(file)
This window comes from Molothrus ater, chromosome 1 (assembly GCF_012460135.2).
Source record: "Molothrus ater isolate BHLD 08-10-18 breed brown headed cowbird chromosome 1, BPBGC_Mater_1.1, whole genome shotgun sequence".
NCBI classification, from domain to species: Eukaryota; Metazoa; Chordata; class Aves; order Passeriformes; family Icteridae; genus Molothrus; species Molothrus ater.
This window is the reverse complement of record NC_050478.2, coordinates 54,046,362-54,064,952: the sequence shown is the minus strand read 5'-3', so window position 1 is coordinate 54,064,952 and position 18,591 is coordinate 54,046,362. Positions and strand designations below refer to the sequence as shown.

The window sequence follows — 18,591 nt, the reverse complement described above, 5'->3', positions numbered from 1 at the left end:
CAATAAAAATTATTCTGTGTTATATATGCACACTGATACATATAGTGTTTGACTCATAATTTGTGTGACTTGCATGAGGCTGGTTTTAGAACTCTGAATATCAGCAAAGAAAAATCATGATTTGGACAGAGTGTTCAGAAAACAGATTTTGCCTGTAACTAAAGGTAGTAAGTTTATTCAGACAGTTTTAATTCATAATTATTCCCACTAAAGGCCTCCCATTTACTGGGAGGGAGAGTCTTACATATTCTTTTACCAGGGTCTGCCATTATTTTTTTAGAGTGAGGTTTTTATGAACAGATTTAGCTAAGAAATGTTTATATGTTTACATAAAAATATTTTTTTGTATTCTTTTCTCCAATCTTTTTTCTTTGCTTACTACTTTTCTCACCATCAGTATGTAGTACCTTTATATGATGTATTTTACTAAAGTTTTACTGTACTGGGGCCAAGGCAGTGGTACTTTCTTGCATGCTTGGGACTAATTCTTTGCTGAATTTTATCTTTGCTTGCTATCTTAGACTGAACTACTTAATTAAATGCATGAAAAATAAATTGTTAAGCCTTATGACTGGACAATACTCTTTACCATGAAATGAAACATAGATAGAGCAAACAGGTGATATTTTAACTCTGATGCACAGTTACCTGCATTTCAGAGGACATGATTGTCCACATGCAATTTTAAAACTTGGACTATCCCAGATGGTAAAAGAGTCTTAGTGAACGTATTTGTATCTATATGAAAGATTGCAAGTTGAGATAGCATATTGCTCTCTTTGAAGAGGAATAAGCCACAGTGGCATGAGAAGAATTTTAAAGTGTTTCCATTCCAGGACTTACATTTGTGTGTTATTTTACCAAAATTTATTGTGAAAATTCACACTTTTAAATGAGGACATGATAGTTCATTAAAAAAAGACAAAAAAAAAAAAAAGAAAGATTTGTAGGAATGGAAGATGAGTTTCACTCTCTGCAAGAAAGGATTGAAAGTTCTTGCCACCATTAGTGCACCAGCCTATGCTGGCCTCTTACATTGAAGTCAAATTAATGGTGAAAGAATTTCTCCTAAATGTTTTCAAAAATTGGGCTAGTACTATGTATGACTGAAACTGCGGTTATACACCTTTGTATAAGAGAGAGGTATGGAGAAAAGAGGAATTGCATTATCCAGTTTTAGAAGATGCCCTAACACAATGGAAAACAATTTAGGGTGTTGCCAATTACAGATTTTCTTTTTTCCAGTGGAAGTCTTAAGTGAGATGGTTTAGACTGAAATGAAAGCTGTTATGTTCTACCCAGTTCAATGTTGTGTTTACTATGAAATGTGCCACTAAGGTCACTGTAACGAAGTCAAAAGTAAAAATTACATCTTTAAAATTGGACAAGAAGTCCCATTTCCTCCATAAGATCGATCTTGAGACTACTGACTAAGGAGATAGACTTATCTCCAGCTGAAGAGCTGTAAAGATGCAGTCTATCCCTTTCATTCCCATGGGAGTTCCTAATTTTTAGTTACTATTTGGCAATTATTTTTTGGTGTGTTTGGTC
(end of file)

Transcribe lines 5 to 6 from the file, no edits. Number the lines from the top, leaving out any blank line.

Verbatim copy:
The window sequence follows — 18,591 nt, the reverse complement described above, 5'->3', positions numbered from 1 at the left end:
CAATAAAAATTATTCTGTGTTATATATGCACACTGATACATATAGTGTTTGACTCATAATTTGTGTGACTTGCATGAGGCTGGTTTTAGAACTCTGAATATCAGCAAAGAAAAATCATGATTTGGACAGAGTGTTCAGAAAACAGATTTTGCCTGTAACTAAAGGTAGTAAGTTTATTCAGACAGTTTTAATTCATAATTATTCCCACTAAAGGCCTCCCATTTACTGGGAGGGAGAGTCTTACATATTCTTTTACCAGGGTCTGCCATTATTTTTTTAGAGTGAGGTTTTTATGAACAGATTTAGCTAAGAAATGTTTATATGTTTACATAAAAATATTTTTTTGTATTCTTTTCTCCAATCTTTTTTCTTTGCTTACTACTTTTCTCACCATCAGTATGTAGTACCTTTATATGATGTATTTTACTAAAGTTTTACTGTACTGGGGCCAAGGCAGTGGTACTTTCTTGCATGCTTGGGACTAATTCTTTGCTGAATTTTATCTTTGCTTGCTATCTTAGACTGAACTACTTAATTAAATGCATGAAAAATAAATTGTTAAGCCTTATGACTGGACAATACTCTTTACCATGAAATGAAACATAGATAGAGCAAACAGGTGATATTTTAACTCTGATGCACAGTTACCTGCATTTCAGAGGACATGATTGTCCACATGCAATTTTAAAACTTGGACTATCCCAGATGGTAAAAGAGTCTTAGTGAACGTATTTGTATCTATATGAAAGATTGCAAGTTGAGATAGCATATTGCTCTCTTTGAAGAGGAATAAGCCACAGTGGCATGAGAAGAATTTTAAAGTGTTTCCATTCCAGGACTTACATTTGTGTGTTATTTTACCAAAATTTATTGTGAAAATTCACACTTTTAAATGAGGACATGATAGTTCATTAAAAAAAGACAAAAAAAAAAAAAAGAAAGATTTGTAGGAATGGAAGATGAGTTTCACTCTCTGCAAGAAAGGATTGAAAGTTCTTGCCACCATTAGTGCACCAGCCTATGCTGGCCTCTTACATTGAAGTCAAATTAATGGTGAAAGAATTTCTCCTAAATGTTTTCAAAAATTGGGCTAGTACTATGTATGACTGAAACTGCGGTTATACACCTTTGTATAAGAGAGAGGTATGGAGAAAAGAGGAATTGCATTATCCAGTTTTAGAAGATGCCCTAACACAATGGAAAACAATTTAGGGTGTTGCCAATTACAGATTTTCTTTTTTCCAGTGGAAGTCTTAAGTGAGATGGTTTAGACTGAAATGAAAGCTGTTATGTTCTACCCAGTTCAATGTTGTGTTTACTATGAAATGTGCCACTAAGGTCACTGTAACGAAGTCAAAAGTAAAAATTACATCTTTAAAATTGGACAAGAAGTCCCATTTCCTCCATAAGATCGATCTTGAGACTACTGACTAAGGAGATAGACTTATCTCCAGCTGAAGAGCTGTAAAGATGCAGTCTATCCCTTTCATTCCCATGGGAGTTCCTAATTTTTAGTTACTATTTGGCAATTATTTTTTGGTGTGTTTGGTC